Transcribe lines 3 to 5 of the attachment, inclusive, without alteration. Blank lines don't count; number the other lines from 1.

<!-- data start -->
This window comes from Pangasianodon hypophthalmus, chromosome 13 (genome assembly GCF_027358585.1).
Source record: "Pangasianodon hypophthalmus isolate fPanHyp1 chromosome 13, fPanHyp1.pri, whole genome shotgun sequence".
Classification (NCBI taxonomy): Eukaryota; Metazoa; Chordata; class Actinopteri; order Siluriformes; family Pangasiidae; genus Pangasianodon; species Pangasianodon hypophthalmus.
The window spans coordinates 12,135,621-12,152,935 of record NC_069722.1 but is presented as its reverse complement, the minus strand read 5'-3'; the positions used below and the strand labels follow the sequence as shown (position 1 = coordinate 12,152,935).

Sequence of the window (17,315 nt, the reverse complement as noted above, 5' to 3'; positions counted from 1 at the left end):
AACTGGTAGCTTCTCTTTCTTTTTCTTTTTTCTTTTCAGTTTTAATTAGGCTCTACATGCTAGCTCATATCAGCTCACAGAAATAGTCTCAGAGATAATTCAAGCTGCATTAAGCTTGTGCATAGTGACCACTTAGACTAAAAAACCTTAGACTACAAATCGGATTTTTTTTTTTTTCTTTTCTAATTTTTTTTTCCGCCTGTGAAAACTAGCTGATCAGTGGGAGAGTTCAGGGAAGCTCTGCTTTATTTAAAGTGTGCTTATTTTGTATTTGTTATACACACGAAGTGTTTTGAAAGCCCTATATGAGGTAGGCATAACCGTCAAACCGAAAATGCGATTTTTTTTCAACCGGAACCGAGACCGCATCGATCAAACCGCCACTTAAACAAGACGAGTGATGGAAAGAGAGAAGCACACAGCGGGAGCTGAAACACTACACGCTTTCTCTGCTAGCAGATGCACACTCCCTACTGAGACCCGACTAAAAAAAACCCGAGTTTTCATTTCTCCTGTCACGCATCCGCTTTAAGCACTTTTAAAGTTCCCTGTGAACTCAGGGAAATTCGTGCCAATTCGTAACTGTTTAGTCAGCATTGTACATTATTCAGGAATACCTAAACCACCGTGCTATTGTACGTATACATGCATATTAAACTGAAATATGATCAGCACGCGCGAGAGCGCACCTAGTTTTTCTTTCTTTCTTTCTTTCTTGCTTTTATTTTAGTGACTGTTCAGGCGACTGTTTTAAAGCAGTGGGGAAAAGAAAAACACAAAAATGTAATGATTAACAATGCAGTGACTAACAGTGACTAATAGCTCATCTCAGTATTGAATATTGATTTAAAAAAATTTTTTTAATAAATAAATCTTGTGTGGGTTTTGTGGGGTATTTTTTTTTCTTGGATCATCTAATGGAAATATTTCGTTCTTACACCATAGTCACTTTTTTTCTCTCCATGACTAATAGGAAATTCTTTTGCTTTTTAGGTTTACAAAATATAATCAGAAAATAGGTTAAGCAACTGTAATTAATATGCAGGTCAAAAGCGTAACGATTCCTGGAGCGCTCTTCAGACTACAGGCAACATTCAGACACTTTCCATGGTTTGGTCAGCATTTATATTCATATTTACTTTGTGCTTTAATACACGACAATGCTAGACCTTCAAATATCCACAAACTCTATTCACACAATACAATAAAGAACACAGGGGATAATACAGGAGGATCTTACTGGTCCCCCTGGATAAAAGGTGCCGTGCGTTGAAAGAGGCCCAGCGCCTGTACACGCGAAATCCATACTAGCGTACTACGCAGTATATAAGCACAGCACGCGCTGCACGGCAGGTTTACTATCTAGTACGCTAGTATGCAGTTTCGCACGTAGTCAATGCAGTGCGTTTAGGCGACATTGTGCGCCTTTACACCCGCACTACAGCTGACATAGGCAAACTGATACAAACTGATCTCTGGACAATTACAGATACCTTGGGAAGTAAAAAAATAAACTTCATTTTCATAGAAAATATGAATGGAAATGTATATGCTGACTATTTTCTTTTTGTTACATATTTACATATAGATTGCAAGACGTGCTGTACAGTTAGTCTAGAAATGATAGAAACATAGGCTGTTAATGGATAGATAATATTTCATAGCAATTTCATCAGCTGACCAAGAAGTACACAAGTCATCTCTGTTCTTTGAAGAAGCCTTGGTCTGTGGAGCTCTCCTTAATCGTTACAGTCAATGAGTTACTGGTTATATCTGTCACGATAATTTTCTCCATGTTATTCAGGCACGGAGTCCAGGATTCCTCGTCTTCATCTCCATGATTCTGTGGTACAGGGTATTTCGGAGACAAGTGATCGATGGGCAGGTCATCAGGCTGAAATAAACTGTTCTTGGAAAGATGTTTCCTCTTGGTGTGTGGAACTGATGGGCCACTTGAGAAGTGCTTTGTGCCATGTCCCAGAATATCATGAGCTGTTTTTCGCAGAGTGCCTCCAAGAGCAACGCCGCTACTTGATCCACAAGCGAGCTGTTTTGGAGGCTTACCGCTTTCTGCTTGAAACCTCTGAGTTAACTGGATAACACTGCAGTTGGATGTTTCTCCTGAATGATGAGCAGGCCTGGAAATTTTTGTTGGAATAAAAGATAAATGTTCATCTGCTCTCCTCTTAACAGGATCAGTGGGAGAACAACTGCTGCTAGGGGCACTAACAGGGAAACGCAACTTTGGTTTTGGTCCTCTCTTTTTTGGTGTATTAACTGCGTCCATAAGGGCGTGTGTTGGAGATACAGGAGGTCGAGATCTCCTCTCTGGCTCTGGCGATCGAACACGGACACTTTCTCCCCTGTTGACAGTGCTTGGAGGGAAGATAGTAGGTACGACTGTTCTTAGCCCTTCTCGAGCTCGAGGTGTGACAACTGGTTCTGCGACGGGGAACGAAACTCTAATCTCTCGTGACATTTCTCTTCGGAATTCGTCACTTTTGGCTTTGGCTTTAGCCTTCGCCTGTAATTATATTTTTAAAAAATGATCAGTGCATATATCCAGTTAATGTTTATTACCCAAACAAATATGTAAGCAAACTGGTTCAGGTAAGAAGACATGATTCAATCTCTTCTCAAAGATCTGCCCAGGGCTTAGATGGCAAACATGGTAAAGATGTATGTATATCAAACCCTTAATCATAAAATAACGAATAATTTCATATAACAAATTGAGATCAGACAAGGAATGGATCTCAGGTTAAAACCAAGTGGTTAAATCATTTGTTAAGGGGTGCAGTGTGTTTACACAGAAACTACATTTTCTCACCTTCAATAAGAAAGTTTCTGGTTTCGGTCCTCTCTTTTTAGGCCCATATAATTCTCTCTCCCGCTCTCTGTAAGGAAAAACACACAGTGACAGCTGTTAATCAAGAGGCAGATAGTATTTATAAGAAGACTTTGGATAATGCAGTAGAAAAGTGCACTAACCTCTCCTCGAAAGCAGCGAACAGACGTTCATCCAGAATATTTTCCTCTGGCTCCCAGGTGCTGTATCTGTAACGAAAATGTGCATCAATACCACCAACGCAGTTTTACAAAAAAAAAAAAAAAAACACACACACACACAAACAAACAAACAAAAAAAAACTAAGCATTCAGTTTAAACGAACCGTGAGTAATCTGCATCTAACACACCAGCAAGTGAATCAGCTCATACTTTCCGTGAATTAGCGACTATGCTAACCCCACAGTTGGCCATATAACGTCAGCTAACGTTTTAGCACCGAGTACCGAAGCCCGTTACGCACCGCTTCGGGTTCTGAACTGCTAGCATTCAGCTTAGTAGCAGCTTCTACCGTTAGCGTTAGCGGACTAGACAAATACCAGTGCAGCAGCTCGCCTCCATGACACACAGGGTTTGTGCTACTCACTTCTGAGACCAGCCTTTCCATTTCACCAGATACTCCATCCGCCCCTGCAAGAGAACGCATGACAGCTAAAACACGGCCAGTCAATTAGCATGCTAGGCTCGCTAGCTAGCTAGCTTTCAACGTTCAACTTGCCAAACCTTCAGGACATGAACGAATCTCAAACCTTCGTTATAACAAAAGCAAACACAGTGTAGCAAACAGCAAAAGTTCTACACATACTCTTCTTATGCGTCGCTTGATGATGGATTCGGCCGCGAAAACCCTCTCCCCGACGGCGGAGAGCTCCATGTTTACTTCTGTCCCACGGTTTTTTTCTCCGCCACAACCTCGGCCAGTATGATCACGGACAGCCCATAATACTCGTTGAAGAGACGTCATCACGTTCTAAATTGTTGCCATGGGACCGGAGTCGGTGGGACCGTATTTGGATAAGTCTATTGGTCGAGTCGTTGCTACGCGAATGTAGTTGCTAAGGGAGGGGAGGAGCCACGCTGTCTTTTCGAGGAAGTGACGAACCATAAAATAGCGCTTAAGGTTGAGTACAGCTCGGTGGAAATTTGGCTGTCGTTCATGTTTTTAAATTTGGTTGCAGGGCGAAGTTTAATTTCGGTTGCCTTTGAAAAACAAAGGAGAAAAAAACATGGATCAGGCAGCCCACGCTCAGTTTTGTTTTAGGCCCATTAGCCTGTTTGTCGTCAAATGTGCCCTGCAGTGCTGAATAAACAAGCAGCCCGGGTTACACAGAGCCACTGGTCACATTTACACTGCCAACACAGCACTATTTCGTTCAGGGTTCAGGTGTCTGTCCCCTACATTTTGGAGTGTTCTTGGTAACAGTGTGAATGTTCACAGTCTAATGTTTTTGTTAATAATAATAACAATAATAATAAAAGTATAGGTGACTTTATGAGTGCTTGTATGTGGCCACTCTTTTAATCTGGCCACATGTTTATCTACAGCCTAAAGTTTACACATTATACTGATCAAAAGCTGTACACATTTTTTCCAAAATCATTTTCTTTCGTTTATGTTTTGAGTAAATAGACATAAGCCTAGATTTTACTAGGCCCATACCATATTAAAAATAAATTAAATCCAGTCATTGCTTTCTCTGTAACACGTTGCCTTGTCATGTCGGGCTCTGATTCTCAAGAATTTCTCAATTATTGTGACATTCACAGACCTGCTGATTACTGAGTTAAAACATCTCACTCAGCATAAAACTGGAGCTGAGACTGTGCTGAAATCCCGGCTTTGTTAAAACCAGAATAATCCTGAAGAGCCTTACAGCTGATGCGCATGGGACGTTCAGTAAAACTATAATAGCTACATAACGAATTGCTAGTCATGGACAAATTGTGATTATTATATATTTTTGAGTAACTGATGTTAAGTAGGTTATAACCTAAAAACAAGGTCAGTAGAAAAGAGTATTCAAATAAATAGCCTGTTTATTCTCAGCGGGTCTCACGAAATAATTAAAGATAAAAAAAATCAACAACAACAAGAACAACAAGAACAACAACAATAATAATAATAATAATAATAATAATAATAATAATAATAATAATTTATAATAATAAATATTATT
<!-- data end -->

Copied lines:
Classification (NCBI taxonomy): Eukaryota; Metazoa; Chordata; class Actinopteri; order Siluriformes; family Pangasiidae; genus Pangasianodon; species Pangasianodon hypophthalmus.
The window spans coordinates 12,135,621-12,152,935 of record NC_069722.1 but is presented as its reverse complement, the minus strand read 5'-3'; the positions used below and the strand labels follow the sequence as shown (position 1 = coordinate 12,152,935).

Sequence of the window (17,315 nt, the reverse complement as noted above, 5' to 3'; positions counted from 1 at the left end):